In The Disappearance of Childhood, Neil Postman has two goals. 1) To give a history of childhood 2) to argue that childhood as we have known it is disappearing. Instead, children are increasingly just little adults.
While this book is pretty dated 18 years-out, it features some valuable information about the history of childhood as well as some searing commentary on the diminishing line between childhood and adulthood. I’m not sure I totally buy Postman’s argument. As of 2012, childhood is still a “protected” time and the industry of marketing to children still has a huge demand. I think he’s right-on though when he discusses the decline of children’s games for the sake of fun. Now everything seems to be about fame or celebrity.
Surprisingly, Postman’s argument also intersects with No Future in that he asserts that to have an idea of childhood as separate from adulthood, a culture must have an idea of shame (9). Further, “Children…are immersed in a world of secrets, surrounded by mystery and awe; a world that will be made intelligible to them by adults who will teach them, in stages, how shame is transformed into a set of moral directives. From the child’s point of view, shame gives power and authority to adulthood. For adults know, whereas children do not, what words are shameful to use, what subjects are shameful to discuss, what acts are deemed necessary to privatize” (86). This may be a stretch, but to me this notion was reminiscent of Edelman’s argument that adults use reproduction and thus the child to redeem their own sexual urges. Postman also attributes to the Moral Majority/Religious Right the push to preserve childhood as part of their political agendas.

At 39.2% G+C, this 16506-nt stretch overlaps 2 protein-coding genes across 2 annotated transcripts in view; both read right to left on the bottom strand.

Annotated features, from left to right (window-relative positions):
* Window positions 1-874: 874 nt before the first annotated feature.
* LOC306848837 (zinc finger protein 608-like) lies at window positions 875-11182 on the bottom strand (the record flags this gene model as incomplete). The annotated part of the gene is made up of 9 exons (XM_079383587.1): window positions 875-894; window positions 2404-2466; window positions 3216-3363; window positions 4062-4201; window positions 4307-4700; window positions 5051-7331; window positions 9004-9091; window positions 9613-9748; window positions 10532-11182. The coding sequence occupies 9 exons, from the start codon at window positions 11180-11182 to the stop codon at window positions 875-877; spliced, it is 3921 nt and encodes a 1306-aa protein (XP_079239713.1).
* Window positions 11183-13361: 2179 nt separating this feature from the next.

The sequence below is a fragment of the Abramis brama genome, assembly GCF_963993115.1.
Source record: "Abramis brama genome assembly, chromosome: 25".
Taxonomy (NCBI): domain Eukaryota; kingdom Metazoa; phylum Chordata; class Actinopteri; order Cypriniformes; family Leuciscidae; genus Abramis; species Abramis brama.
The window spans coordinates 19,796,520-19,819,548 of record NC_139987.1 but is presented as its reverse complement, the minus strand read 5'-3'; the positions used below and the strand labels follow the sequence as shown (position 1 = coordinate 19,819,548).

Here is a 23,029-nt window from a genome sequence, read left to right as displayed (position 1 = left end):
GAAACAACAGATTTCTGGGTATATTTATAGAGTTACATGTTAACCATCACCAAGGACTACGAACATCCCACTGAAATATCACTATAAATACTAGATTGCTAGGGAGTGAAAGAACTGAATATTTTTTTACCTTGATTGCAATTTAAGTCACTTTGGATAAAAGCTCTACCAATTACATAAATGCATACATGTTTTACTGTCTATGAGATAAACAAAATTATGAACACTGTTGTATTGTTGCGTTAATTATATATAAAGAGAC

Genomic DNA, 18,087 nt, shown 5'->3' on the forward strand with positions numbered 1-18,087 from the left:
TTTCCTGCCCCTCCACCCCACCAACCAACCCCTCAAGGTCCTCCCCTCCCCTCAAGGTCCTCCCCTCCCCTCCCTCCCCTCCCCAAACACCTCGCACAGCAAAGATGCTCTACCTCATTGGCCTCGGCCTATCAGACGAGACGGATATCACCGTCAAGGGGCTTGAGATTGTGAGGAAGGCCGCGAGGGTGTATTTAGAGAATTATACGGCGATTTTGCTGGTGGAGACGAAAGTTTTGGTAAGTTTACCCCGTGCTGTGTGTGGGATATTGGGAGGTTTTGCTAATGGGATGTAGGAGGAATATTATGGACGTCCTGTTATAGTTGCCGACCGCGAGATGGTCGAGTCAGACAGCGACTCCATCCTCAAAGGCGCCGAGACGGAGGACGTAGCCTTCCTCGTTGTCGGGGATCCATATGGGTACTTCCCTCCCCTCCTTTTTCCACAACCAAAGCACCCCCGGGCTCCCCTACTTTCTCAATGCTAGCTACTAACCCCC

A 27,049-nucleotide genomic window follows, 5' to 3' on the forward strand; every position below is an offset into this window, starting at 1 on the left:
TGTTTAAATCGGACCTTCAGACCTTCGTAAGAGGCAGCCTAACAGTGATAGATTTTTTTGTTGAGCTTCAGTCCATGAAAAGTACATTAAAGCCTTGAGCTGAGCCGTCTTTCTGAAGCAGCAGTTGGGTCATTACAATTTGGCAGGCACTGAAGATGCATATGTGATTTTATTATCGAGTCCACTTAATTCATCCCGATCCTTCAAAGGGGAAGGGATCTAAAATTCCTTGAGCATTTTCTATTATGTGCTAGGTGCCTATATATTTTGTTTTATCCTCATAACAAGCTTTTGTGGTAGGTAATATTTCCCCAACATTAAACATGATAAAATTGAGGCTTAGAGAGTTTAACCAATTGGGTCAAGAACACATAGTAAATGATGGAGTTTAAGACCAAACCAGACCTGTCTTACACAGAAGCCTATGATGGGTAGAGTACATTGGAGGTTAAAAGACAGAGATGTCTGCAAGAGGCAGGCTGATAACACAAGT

Postman, Neil. The Disappearance of Childhood. New York: Vintage, 1994. Print.